top of page

The Greatest

If you grew up in northern New Jersey and loved baseball, as I did, one of the great debates of the 1950s and '60s focused on the center fielders for the three local teams--the New York Yankees, New York Giants and Brooklyn Dodgers.

Who was the best player? Mickey Mantle, Willie Mays or Duke Snider?

For me, Snider didn't merit consideration. Very good player, but not in Mays' and Mantle's elite class.

My family watched all the Yankee games on Channel 11, sponsored by Ballantine Beer, featuring iconic broadcasters Mel Allen and Red Barber.

So, naturally, I gravitated toward Mantle.

My brother, John Cavalli, always a National League guy, was in Mays' camp.

When our family moved to the Bay Area, a few years after the Giants came West, the debate continued. My best friend, Bill Skinner, was a died-in-the-wool Mays man. We had some spirited debates.

I bring all this up, of course, because Mays passed away last Tuesday.

And now I have to come clean.

Mays was better than Mantle. In fact, he was the greatest player of all time.

Both were "five tool" players--hit for average, hit for power, fielding, throwing, and running speed. Mays had a career average of .301, Mantle .298. Mays hit 660 homers, Mantle 536 (Mays played 23 years, Mantle 18). Mantle was faster, but Mays was a superior baserunner. Mays was also a better fielder than Mantle. He was the best center fielder to ever play the game.

Mays also had a sixth tool. He was a coach on the field. As Dan Brown's excellent article in the NY Times/Athletic notes: "Mays was so many steps ahead of the other players that his managers, especially Leo Durocher and Herman Franks, let him direct traffic during games. 'I managed the field when I played,' Mays said. 'The other players played off me, like a quarterback.'"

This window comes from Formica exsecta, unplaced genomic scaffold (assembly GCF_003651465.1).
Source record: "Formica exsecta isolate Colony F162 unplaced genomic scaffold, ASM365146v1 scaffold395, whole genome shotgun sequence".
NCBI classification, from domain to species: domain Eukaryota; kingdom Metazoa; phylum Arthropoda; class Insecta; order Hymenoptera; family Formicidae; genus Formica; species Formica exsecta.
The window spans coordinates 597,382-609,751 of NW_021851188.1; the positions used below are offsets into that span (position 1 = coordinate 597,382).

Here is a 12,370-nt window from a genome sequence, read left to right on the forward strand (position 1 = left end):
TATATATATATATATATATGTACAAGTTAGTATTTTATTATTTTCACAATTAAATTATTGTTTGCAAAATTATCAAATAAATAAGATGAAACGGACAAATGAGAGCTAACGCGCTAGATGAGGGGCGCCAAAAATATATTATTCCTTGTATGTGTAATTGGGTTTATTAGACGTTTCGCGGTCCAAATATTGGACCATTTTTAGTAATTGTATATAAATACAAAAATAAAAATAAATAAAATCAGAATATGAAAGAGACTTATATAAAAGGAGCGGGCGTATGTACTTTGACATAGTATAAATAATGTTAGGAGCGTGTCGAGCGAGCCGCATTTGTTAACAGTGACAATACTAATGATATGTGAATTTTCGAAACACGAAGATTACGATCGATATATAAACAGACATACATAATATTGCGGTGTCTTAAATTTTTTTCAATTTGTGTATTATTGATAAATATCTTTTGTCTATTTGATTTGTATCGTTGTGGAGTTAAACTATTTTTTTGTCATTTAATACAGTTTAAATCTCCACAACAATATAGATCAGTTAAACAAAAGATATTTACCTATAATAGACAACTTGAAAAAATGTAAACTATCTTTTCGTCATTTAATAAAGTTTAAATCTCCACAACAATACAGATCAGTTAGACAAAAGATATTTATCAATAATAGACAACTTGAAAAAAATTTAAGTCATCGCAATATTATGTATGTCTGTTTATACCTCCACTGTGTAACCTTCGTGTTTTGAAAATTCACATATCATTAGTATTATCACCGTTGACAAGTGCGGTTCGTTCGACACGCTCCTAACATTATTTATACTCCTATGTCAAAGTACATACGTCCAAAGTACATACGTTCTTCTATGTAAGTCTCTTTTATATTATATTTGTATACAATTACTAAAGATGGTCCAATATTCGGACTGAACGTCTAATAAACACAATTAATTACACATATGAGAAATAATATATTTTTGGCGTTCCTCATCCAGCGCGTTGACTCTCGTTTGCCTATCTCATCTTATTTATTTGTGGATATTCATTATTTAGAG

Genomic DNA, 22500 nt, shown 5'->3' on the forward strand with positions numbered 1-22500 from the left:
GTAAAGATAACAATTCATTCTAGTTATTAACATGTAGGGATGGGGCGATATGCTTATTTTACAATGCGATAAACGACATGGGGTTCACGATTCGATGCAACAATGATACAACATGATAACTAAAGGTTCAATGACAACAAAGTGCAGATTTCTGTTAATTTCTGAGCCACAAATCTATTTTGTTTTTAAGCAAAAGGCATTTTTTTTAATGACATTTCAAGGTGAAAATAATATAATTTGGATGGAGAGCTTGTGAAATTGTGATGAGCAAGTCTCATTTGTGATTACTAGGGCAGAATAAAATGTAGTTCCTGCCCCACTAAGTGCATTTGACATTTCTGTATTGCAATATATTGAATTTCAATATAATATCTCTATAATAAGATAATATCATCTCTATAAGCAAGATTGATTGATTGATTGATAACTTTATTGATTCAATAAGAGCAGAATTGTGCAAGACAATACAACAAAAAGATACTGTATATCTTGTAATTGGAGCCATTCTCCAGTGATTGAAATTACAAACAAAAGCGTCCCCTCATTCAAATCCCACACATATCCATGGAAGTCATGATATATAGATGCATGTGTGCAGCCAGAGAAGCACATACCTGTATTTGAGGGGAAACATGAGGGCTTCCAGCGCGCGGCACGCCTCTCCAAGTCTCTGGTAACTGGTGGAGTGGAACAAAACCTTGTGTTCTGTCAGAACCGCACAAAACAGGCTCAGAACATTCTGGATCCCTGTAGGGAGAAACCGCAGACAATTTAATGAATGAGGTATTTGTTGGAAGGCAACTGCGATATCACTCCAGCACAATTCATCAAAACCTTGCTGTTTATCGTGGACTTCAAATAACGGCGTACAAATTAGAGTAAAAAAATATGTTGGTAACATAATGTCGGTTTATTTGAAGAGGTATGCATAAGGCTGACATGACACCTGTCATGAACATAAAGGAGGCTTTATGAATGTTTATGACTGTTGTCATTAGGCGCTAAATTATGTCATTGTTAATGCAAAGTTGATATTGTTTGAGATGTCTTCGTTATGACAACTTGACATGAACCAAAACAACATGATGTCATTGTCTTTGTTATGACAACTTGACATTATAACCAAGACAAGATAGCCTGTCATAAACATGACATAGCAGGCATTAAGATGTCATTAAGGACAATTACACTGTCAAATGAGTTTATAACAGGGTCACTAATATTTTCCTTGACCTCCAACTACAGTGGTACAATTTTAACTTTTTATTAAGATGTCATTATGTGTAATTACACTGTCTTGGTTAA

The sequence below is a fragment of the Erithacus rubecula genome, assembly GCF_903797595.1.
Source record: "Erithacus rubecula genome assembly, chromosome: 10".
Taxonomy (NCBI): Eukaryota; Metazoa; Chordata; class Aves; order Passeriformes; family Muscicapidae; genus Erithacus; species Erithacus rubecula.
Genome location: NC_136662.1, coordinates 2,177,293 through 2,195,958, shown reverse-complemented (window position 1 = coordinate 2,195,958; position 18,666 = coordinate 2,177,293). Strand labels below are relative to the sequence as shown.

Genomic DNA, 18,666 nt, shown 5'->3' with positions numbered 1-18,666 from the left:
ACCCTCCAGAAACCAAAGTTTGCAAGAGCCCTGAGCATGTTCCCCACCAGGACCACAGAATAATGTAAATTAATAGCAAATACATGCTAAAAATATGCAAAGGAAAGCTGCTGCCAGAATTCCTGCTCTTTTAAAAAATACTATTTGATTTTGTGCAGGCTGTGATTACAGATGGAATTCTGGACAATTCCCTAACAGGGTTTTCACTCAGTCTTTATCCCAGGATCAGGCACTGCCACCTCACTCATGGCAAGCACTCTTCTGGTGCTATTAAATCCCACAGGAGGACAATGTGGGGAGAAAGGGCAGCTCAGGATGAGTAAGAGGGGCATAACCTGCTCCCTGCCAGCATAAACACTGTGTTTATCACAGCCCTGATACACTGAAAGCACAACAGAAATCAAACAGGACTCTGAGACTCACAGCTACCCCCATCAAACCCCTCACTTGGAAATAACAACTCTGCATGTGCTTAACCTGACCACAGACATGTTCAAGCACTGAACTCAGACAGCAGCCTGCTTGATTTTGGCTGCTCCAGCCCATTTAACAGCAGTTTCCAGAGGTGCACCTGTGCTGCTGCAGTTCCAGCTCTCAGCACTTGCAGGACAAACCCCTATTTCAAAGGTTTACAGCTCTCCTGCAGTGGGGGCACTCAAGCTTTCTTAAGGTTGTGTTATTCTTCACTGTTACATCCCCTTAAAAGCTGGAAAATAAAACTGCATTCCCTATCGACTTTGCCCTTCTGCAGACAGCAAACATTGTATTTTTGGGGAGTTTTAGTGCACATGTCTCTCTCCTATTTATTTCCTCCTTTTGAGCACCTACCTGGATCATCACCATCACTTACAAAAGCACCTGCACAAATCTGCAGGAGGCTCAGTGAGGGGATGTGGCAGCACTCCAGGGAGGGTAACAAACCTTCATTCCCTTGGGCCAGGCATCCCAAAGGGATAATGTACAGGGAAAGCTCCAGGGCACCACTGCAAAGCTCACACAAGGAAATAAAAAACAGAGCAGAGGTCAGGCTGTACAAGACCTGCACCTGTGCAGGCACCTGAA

In addition to positioning his teammates, Mays said his duties also included calling pitches from the outfield. 

Mays, unlike Mantle, played with a flair, an exhilaration, a joie de vivre. He was a great showman, an entertainer who wore a cap that was too small so it would fall off as he rounded the bases.

Tallulah Bankhead, the stage and screen actress (and Giants fan) famously said "there have only been two authentic geniuses in the world, Willie Mays and Willie Shakespeare."

She added, "But darling, I think you'd better put Shakespeare first."

Millions of baseball fans might disagree.

More Mays/MantleIn 1979, Mays was elected to the National Baseball Hall of Fame by 94.7% of the electorate. Somehow, 23 voters left Mays off their ballots.

Five years earlier, Mantle was enshrined with 88.2% of the vote. 43 voters left him off.

Interestly, the only unanimous first-ballot Hall of Famer is Yankee closer Mariano Rivera. Not Mays, Mantle or Babe Ruth? Seriously?

Less than three months after Mays was inducted in Cooperstown, Commissioner Bowie Kuhn threw him out of the game for his association with a casino, Bally’s, a highly questionable move since Mays’ duties consisted of playing golf, appearing at charity events and signing autographs.

Kuhn also banned Mantle, who had a similar casino gig. 

One of Commissioner Peter Ueberroth’s first acs as Kuhn’s successor was to reinstate the two legends in 1985.

My, how times have changed. Today, Major League Baseball has gotten in bed with gambling "partners" to the extent that virtually every commercial break in a televised MLB game features an ad encouraging fans to place bets with FanDuel, DraftKings, MGM or Caesar's.

COVID Scare: I caught COVID Friday night from a dear friend in Auburn and it hit me like a ton of bricks. I actually thought I might join Mays in the afterlife. Couldn't breathe, persistent cough, runny nose, nausea, throbbing headache. I was actually relieved to find out it was COVID. Doing better after a few days of paxlovid, thankfully.


Gary Cavalli - Bowl and League co-founder, author, speaker 

Gary Cavalli, the former Sports Information Director and Associate Athletic Director at Stanford University, was co-founder and executive director of the college football bowl game played in the Bay Area, and previously was co-founder and President of the American Basketball League.

Get in touch//@cavalli49//

bottom of page